Ensuring sustainable urbanisation and participatory governance would require a major disruption in the current form of urbanisation. This disruption has to be in the form of a new policy paradigm that creates a Local Bodies List in addition to the Union List, State List and Concurrent List. It must be drafted and approved after a thorough discussion with all the stakeholders. This will give cities a constitutional status for both urbanisation and urban governance. Such a debate in the election campaign is completely missing.

Solid waste management

Disposal of garbage and the challenge of solid waste management also require immediate attention.

In a 2018 recent report, a parliamentary panel noted that the 65 metre-high Ghazipur (Delhi) garbage dumping site was only eight metres short of the Qutub Minar.

In the same year, the Supreme Court observed that Delhi faces an “emergency situation” due to mountains of garbage. “Will there be any person alive in Delhi in such a situation?” an angry apex court asked while seeking details of plans on solid waste management.

The issue of decentralised waste management and extending the extended producer responsibility needs to be debated. A recent study conducted on the audit of waste generated in Leh found that the top five polluters in the city were multinational corporations who have no liability whatsoever in its solid waste management. 

Cities are forced to push for capital-intensive technologies and waste-to-energy solutions, which are unsustainable solutions. Decentralised waste management must be brought to the fore with proper waste audit and strategies. 


Mobility is another important area that needs urgent attention. Comprehensive mobility plans created through quantitative and qualitative data are needed. This means both the technical aspect and people’s participation must be ensured in creating these plans.

The focus on mobility of private cars and creating infrastructure for them is not a sustainable solution. The mobility in cities must be focussed on mobility of people and not cars.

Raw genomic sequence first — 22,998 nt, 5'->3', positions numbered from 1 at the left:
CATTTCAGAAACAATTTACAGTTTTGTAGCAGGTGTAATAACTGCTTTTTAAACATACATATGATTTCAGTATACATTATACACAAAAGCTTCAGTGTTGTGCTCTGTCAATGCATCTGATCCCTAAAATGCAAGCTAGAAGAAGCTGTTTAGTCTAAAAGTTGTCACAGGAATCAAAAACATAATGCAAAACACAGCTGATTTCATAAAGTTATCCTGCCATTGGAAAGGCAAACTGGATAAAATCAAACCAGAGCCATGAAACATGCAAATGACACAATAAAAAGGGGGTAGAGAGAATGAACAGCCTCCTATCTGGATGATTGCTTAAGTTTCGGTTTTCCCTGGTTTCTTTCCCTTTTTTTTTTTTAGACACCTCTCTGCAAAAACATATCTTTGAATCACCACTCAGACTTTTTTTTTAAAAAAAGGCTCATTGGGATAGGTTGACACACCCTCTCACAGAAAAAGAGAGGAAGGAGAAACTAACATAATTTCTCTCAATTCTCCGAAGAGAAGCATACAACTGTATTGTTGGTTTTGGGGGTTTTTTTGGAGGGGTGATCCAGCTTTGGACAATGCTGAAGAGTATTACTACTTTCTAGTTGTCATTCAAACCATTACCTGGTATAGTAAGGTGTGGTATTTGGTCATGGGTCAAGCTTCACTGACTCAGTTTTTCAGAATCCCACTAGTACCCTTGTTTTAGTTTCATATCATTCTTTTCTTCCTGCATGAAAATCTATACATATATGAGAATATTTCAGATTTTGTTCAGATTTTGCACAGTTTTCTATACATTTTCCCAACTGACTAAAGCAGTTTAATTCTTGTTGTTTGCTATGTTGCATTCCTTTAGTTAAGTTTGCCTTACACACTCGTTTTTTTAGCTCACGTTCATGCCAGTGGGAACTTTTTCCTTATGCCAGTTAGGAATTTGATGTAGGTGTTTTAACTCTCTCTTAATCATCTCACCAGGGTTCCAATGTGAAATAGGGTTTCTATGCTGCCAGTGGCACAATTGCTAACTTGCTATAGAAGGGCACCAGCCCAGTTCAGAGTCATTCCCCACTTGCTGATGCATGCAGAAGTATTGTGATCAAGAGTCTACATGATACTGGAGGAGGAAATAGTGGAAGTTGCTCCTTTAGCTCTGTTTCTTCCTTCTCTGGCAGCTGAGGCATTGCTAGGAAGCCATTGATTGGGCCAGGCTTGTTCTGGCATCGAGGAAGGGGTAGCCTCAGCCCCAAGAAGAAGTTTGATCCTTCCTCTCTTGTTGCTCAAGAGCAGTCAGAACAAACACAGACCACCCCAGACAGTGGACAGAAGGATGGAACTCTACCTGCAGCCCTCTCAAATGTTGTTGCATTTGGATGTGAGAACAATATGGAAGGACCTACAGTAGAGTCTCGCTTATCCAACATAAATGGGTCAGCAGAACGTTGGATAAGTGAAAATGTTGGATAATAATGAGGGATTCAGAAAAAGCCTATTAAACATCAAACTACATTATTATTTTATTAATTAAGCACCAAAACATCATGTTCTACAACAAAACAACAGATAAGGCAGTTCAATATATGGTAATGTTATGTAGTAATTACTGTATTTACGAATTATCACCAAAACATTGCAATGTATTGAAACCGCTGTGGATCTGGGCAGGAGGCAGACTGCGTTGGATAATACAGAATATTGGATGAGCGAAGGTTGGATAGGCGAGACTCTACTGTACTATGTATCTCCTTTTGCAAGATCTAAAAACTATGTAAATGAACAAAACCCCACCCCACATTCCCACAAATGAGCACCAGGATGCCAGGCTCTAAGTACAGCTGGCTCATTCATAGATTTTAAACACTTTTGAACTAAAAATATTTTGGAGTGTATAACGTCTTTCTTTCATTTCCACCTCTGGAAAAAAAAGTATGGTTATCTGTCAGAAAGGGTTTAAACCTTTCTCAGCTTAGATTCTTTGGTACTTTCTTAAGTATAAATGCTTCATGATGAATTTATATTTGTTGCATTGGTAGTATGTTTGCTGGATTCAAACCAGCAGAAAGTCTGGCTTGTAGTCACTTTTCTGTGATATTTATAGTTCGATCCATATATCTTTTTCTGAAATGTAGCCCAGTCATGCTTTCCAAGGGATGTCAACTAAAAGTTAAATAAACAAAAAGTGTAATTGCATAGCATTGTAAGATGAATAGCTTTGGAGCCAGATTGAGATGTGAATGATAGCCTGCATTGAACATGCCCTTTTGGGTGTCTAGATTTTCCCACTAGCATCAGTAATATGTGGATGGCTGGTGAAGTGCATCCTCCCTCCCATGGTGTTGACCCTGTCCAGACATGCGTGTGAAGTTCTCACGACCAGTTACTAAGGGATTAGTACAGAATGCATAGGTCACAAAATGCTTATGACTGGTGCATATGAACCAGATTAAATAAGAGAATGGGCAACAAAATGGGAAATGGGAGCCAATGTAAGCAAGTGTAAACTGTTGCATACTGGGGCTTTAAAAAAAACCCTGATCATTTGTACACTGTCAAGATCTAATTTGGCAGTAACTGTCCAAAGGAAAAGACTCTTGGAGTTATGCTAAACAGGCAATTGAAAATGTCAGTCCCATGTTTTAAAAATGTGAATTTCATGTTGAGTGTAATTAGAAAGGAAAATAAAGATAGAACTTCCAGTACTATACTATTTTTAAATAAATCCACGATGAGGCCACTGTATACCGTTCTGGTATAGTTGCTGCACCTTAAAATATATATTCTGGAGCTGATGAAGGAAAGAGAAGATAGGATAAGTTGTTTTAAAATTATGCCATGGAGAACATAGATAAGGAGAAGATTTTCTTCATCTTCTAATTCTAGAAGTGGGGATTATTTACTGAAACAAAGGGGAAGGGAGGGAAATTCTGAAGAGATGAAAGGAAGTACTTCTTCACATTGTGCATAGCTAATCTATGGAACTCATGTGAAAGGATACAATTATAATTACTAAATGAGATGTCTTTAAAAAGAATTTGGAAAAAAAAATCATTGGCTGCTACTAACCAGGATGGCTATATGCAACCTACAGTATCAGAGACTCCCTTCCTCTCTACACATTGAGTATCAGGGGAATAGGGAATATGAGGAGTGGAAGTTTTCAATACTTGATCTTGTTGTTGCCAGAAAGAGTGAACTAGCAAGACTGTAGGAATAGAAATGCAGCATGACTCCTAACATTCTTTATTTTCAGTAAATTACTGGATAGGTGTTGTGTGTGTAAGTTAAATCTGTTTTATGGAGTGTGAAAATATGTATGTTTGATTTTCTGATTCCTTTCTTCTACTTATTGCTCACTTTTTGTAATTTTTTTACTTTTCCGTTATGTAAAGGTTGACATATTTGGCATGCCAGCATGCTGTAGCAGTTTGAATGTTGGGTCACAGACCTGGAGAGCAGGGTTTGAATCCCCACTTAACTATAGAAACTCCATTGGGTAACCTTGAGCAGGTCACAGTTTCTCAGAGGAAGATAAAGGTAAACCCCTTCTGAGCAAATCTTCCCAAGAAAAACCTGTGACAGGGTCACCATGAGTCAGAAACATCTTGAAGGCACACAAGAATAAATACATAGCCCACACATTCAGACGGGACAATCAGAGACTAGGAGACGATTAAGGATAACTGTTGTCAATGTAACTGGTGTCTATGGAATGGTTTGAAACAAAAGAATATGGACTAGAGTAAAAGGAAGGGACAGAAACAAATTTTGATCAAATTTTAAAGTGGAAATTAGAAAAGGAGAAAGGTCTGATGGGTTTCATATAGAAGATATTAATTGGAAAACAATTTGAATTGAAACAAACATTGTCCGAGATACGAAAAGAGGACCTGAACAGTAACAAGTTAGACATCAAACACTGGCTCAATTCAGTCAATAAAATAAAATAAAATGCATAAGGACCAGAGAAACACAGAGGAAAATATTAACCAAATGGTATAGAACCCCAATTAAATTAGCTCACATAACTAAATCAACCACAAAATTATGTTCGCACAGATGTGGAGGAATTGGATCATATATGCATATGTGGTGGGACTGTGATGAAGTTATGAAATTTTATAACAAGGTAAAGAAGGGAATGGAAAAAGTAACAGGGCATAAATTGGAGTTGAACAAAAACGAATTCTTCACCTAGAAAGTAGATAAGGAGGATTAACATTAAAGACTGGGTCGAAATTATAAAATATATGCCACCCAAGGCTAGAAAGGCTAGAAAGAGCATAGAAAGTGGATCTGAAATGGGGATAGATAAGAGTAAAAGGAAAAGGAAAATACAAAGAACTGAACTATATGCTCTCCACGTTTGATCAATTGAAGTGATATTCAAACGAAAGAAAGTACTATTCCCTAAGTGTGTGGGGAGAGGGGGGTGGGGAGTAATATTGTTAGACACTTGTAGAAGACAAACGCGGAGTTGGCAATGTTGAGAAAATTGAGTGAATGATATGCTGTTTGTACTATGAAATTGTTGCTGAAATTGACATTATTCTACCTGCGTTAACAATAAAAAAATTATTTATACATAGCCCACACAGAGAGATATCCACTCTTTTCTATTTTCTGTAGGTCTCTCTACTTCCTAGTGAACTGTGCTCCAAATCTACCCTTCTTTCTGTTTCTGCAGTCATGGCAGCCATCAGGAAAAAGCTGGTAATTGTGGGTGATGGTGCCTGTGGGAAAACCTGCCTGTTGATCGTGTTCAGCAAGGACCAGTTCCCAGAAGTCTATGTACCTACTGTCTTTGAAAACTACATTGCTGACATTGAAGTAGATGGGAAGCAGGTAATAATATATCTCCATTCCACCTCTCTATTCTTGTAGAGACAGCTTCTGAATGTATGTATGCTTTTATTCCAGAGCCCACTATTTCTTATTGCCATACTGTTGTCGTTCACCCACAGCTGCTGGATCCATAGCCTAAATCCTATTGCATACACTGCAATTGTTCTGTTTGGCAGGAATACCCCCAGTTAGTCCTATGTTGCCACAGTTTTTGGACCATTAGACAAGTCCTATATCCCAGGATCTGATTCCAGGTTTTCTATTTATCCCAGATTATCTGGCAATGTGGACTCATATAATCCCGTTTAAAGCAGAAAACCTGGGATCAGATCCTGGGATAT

Public transport, pedestrianisation, cycle infrastructure and other non-motorised forms of transport must be prioritised. However, the election campaigns of major political parties focuses on providing more parking instead of sustainable mobility. Every city even by creating more infrastructure gets further caught in the whirlpool of traffic jams, which will never end till alternative strategies are adopted.

Mobility and pollution in cities are interlinked. Better the urban mobility, lower the pollution level. Most of the pollution in Delhi is because of motorised transport. Why can we not debate whether to have a no-car day for at least once a week and see the difference it brings to the life of the common man?


Housing is another issue that is completely missing in the election campaigns. It seems that planning authorities and municipal bodies have completely abdicated their responsibility of providing decent housing to the large working population in cities.

A cursory look at the Delhi Master Plan 2041 shows that housing is no more a responsibility of the planning authority. It states that housing would be the responsibility of private players despite acknowledging that lakhs of houses are required in Delhi to cater for the growing demand. Therefore, daily wagers and others working in the informal sector cannot even imagine to afford houses. The debate over rental housing and labour hostels is completely missing in the campaigning as well.

Even if the control of these municipal bodies changes, the problems of people by and large will remain unaddressed. Without radical changes, the masses don’t have a ray of hope for better living and survival in cities.

The writer is the former deputy mayor of Shimla, Himachal Pradesh. The views are personal.